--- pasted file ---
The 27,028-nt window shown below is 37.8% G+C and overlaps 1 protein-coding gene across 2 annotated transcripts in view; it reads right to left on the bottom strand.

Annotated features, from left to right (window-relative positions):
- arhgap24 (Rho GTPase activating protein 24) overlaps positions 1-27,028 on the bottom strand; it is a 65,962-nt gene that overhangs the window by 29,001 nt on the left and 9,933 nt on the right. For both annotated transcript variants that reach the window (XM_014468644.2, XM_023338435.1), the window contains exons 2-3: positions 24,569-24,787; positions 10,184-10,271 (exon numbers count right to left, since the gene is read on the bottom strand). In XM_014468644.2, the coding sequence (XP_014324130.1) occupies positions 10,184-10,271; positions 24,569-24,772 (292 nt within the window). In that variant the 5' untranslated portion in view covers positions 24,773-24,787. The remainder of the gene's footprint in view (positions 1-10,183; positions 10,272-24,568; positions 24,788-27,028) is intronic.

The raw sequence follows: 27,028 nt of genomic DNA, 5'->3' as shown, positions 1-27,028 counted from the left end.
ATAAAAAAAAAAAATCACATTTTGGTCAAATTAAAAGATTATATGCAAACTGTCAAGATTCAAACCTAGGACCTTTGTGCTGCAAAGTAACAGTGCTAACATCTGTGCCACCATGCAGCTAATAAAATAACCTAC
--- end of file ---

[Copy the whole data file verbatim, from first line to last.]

The 27,028-nt window shown below is 37.8% G+C and overlaps 1 protein-coding gene across 2 annotated transcripts in view; it reads right to left on the bottom strand.

Annotated features, from left to right (window-relative positions):
- arhgap24 (Rho GTPase activating protein 24) overlaps positions 1-27,028 on the bottom strand; it is a 65,962-nt gene that overhangs the window by 29,001 nt on the left and 9,933 nt on the right. For both annotated transcript variants that reach the window (XM_014468644.2, XM_023338435.1), the window contains exons 2-3: positions 24,569-24,787; positions 10,184-10,271 (exon numbers count right to left, since the gene is read on the bottom strand). In XM_014468644.2, the coding sequence (XP_014324130.1) occupies positions 10,184-10,271; positions 24,569-24,772 (292 nt within the window). In that variant the 5' untranslated portion in view covers positions 24,773-24,787. The remainder of the gene's footprint in view (positions 1-10,183; positions 10,272-24,568; positions 24,788-27,028) is intronic.

The raw sequence follows: 27,028 nt of genomic DNA, 5'->3' as shown, positions 1-27,028 counted from the left end.
ATAAAAAAAAAAAATCACATTTTGGTCAAATTAAAAGATTATATGCAAACTGTCAAGATTCAAACCTAGGACCTTTGTGCTGCAAAGTAACAGTGCTAACATCTGTGCCACCATGCAGCTAATAAAATAACCTAC